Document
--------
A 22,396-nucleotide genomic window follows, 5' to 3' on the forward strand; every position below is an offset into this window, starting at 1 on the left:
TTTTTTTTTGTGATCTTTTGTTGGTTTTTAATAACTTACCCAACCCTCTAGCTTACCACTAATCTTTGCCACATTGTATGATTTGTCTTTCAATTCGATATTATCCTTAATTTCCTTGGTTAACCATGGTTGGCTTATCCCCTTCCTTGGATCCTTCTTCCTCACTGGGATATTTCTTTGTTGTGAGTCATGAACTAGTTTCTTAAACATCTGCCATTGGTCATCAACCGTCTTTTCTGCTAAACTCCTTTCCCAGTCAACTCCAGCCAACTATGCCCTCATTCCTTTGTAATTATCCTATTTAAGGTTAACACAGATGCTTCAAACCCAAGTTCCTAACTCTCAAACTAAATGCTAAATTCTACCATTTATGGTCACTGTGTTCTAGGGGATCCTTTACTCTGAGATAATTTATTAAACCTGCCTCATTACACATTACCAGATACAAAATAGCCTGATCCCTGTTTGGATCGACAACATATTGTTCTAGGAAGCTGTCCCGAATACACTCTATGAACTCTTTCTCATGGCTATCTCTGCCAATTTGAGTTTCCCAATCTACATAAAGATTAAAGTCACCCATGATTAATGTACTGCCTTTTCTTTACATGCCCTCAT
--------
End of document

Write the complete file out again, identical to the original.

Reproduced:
A 22,396-nucleotide genomic window follows, 5' to 3' on the forward strand; every position below is an offset into this window, starting at 1 on the left:
TTTTTTTTTGTGATCTTTTGTTGGTTTTTAATAACTTACCCAACCCTCTAGCTTACCACTAATCTTTGCCACATTGTATGATTTGTCTTTCAATTCGATATTATCCTTAATTTCCTTGGTTAACCATGGTTGGCTTATCCCCTTCCTTGGATCCTTCTTCCTCACTGGGATATTTCTTTGTTGTGAGTCATGAACTAGTTTCTTAAACATCTGCCATTGGTCATCAACCGTCTTTTCTGCTAAACTCCTTTCCCAGTCAACTCCAGCCAACTATGCCCTCATTCCTTTGTAATTATCCTATTTAAGGTTAACACAGATGCTTCAAACCCAAGTTCCTAACTCTCAAACTAAATGCTAAATTCTACCATTTATGGTCACTGTGTTCTAGGGGATCCTTTACTCTGAGATAATTTATTAAACCTGCCTCATTACACATTACCAGATACAAAATAGCCTGATCCCTGTTTGGATCGACAACATATTGTTCTAGGAAGCTGTCCCGAATACACTCTATGAACTCTTTCTCATGGCTATCTCTGCCAATTTGAGTTTCCCAATCTACATAAAGATTAAAGTCACCCATGATTAATGTACTGCCTTTTCTTTACATGCCCTCAT